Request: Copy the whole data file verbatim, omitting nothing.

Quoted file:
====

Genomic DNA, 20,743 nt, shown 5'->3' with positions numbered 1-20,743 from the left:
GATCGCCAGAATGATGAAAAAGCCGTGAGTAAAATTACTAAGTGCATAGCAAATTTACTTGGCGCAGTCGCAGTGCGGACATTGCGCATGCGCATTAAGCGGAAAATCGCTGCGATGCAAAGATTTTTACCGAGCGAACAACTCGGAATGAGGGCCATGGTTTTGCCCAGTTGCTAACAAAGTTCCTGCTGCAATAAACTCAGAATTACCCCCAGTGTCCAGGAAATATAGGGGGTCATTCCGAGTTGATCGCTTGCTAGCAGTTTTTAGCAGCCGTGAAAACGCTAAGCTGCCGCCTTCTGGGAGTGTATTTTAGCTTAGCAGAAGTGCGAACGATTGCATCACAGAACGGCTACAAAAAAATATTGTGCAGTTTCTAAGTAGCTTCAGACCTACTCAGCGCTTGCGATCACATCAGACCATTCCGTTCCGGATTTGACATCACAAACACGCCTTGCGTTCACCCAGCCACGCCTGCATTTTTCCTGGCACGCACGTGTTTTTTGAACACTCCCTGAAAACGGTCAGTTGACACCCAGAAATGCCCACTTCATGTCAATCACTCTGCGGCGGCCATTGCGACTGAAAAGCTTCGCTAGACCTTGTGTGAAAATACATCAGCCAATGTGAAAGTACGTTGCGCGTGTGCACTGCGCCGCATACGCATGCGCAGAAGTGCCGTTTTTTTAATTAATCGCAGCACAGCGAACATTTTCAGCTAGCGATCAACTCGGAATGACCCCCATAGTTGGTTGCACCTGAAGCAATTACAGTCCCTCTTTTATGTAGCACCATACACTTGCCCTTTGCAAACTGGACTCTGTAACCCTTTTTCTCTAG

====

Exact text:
Genomic DNA, 20,743 nt, shown 5'->3' with positions numbered 1-20,743 from the left:
GATCGCCAGAATGATGAAAAAGCCGTGAGTAAAATTACTAAGTGCATAGCAAATTTACTTGGCGCAGTCGCAGTGCGGACATTGCGCATGCGCATTAAGCGGAAAATCGCTGCGATGCAAAGATTTTTACCGAGCGAACAACTCGGAATGAGGGCCATGGTTTTGCCCAGTTGCTAACAAAGTTCCTGCTGCAATAAACTCAGAATTACCCCCAGTGTCCAGGAAATATAGGGGGTCATTCCGAGTTGATCGCTTGCTAGCAGTTTTTAGCAGCCGTGAAAACGCTAAGCTGCCGCCTTCTGGGAGTGTATTTTAGCTTAGCAGAAGTGCGAACGATTGCATCACAGAACGGCTACAAAAAAATATTGTGCAGTTTCTAAGTAGCTTCAGACCTACTCAGCGCTTGCGATCACATCAGACCATTCCGTTCCGGATTTGACATCACAAACACGCCTTGCGTTCACCCAGCCACGCCTGCATTTTTCCTGGCACGCACGTGTTTTTTGAACACTCCCTGAAAACGGTCAGTTGACACCCAGAAATGCCCACTTCATGTCAATCACTCTGCGGCGGCCATTGCGACTGAAAAGCTTCGCTAGACCTTGTGTGAAAATACATCAGCCAATGTGAAAGTACGTTGCGCGTGTGCACTGCGCCGCATACGCATGCGCAGAAGTGCCGTTTTTTTAATTAATCGCAGCACAGCGAACATTTTCAGCTAGCGATCAACTCGGAATGACCCCCATAGTTGGTTGCACCTGAAGCAATTACAGTCCCTCTTTTATGTAGCACCATACACTTGCCCTTTGCAAACTGGACTCTGTAACCCTTTTTCTCTAG